Review published on November 6, 2017.
Kate Briggs teaches at the Piet Zwart Institute in Rotterdam and has translated two volumes of Roland Barthes’s lecture notes from French into English. A “little art” is how Helen Lowe-Porter, who translated Thomas Mann’s works into English in the 1920s to 1940s, referred to translation – a rather disparaging phrase that echoes the widespread opinion that translation is a lesser skill than writing, that only those who can’t produce their own work are reduced to translating others’.
It should not come as a surprise that Briggs takes issue with this belittling argument. Translation is not a substitute for one’s own writing, she contends, but a unique form of engaging with language and literature. It’s about solving word problems, as Lydia Davis has described, as well as about being seized by particular works or even individual sentences. For instance, Elena Ferrante claims to have never gotten over a line from Madame Bovary in which Emma exclaims at her daughter’s ugliness.
In essence, Briggs asserts, reading a translation involves a suspension of disbelief: you know that the words you are reading originally appeared in another language, but you must attempt to forget about the middleman and absorb them afresh. As she puts it, “there’s something from the outset speculative and, I would say, of the novelistic about the translator’s project, whatever the genre of writing … The translator asks us to go with the English”. However, one should bear in mind that no translation comes with “the promise of zero distortion,” since the individual translator brings to the work their own style and set of experiences.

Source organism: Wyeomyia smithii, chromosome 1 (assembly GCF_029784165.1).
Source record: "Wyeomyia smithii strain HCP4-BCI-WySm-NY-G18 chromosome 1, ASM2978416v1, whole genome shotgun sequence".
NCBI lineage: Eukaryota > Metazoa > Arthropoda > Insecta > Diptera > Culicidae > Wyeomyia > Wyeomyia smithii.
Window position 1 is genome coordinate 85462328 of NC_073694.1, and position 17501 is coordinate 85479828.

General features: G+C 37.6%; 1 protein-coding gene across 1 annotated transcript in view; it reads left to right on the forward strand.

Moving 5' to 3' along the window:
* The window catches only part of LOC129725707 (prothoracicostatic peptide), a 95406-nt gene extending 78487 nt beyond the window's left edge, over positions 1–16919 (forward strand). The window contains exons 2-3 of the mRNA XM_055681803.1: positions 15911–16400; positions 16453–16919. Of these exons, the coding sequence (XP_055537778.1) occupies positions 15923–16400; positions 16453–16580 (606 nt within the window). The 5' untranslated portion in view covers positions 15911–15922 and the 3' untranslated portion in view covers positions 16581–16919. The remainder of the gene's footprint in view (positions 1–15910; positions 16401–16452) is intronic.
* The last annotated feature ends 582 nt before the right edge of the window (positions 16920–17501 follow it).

I learned that translators earn a shockingly low per-word fee that is not in keeping with the amount of time it takes to do the work well (perhaps £90 for 1,000 words). I was interested in Briggs’s general thoughts about the translator’s art, but not necessarily in her extended examples: Lowe-Porter’s experience with Mann, Barthes’s interest in haiku, and so on. At 150 or 200 pages this would have been a fine, tightly honed essay; at more like 360 pages, it is rambling and likely to lose readers partway, unless they have a vested interest in translation.
Rebecca Foster 3/1
This Little Art by Kate Briggs
Fitzcarraldo Editions 9781910695456 pbk Sep 2017
Land of Plenty: A Journey Through the Fields and Foods of Modern Britain by Charlie Pye-Smith
Reading Group Guide: A Legacy of Spies by John le Carré
You may also like
Patrick Leigh Fermor has been described as one of our greatest travel writers. His walk ......